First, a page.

10. 10. Bluetooth Protocol Stack <ul><li>Key aspects </li></ul><ul><li>Interoperability </li></ul><ul><li>Different Applications can run over Different Protocol Stacks </li></ul><ul><li>Open Interface </li></ul><ul><li>Protocol Divided Into 4 layers </li></ul>
  11. 11. Bluetooth Protocol Stack
  12. 12. Bluetooth Profiles Profiles are basically usage models defined by the SIG to ensure that Bluetooth devices and applications developed by different vendors are interoperable <ul><li>Some examples of profiles are </li></ul><ul><li>File transfer Profile </li></ul><ul><li>Dial Up Networking Profile </li></ul><ul><li>Head Set profile </li></ul><ul><li>Hands free Phone Operation profile </li></ul><ul><li>Human Interface Device ( HID) Profile etc </li></ul>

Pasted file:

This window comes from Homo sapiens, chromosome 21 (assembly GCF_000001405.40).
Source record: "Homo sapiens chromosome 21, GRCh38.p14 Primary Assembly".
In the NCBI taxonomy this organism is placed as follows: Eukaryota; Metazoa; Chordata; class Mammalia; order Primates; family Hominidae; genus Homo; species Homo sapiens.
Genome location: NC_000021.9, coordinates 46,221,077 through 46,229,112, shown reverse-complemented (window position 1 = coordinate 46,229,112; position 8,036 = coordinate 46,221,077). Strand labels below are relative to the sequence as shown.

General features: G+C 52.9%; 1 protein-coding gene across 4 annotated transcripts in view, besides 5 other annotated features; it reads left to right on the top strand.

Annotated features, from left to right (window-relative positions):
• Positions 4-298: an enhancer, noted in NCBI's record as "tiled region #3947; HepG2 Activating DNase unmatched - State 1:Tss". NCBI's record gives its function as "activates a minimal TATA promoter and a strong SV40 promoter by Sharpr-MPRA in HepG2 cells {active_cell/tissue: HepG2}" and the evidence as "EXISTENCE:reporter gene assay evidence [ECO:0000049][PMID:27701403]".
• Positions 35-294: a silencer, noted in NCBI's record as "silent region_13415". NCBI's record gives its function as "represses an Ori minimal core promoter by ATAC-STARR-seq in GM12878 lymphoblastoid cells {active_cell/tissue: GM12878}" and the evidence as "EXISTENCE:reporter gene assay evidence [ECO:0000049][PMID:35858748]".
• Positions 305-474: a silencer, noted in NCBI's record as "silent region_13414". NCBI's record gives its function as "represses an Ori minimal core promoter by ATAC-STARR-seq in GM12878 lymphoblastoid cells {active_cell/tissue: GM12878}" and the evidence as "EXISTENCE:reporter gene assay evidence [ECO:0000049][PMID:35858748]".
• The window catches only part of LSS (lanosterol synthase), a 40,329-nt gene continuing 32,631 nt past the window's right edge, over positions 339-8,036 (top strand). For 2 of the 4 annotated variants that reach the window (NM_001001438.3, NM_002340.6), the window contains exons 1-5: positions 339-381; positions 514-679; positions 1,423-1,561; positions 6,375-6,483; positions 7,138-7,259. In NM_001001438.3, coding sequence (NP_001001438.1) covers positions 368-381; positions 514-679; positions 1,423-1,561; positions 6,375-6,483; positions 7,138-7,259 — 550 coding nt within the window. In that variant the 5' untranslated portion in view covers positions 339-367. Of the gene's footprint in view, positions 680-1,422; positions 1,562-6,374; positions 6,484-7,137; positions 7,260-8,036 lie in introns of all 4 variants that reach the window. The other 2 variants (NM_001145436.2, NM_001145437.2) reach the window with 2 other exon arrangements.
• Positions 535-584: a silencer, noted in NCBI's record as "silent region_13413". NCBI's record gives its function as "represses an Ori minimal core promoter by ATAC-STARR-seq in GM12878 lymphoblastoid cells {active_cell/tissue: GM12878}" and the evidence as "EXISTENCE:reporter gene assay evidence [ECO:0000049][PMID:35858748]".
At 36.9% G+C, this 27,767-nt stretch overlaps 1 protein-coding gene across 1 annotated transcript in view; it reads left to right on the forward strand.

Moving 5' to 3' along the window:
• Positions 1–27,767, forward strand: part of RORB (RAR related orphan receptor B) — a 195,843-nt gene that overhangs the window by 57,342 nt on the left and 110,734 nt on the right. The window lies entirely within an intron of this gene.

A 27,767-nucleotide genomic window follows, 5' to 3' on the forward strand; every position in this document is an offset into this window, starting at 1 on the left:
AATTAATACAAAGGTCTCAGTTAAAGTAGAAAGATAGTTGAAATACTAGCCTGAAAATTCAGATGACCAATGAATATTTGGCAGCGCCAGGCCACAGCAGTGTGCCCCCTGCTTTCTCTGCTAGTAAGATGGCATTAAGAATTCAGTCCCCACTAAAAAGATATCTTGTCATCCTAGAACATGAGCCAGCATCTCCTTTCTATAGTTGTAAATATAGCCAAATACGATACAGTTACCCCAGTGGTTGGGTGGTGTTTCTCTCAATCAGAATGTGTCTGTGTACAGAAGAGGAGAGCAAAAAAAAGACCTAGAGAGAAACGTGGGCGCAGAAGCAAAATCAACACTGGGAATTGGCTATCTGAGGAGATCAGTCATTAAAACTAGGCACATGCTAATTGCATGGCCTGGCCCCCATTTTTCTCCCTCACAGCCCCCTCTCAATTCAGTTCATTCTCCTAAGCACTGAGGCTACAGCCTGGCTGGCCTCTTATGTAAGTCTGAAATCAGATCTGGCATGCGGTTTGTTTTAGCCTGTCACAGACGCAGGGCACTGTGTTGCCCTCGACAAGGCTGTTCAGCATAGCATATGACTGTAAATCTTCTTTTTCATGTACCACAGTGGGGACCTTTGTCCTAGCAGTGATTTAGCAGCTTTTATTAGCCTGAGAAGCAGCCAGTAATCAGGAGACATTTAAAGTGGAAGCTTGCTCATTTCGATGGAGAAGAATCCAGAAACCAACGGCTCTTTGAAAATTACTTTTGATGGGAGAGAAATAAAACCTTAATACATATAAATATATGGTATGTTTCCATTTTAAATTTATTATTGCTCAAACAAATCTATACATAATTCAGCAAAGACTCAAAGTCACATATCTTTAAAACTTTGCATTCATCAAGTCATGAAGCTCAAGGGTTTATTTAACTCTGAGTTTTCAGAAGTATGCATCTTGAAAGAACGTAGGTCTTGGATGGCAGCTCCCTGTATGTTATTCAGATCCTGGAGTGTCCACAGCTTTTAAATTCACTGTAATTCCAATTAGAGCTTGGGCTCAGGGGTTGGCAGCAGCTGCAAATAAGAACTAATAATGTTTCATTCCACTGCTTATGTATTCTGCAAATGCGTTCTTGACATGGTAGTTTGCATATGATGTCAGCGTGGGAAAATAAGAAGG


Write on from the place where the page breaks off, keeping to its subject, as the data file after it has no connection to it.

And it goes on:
13. 13. Bluetooth Qualification BQA Adopter (Manufacturer) BQTF BQB Qualified Products List Declarations and documentation reviewed Product tested Documents pulled from Web site Test report checked by BQB Qualification Program Documents
  14. 14. Inquiry Page Connected AMA Transmit data AMA T typical=0.6s T typical=2s HOLD AMA PARK PMA T typical=2 ms T typical=2 ms Releases AMA Address Low Power States Active States Standby Connecting States Unconnected Standby Detach Connection Sequence <ul><li>Standby </li></ul><ul><ul><li>Waiting to join a piconet </li></ul></ul><ul><li>Inquire </li></ul><ul><ul><li>Ask about radios to connect to </li></ul></ul><ul><li>Page </li></ul><ul><ul><li>Connect to a specific radio </li></ul></ul><ul><li>Connected </li></ul><ul><ul><li>Actively on a piconet (master or slave) </li></ul></ul><ul><li>Park/Hold </li></ul><ul><ul><li>Low Power connected states </li></ul></ul>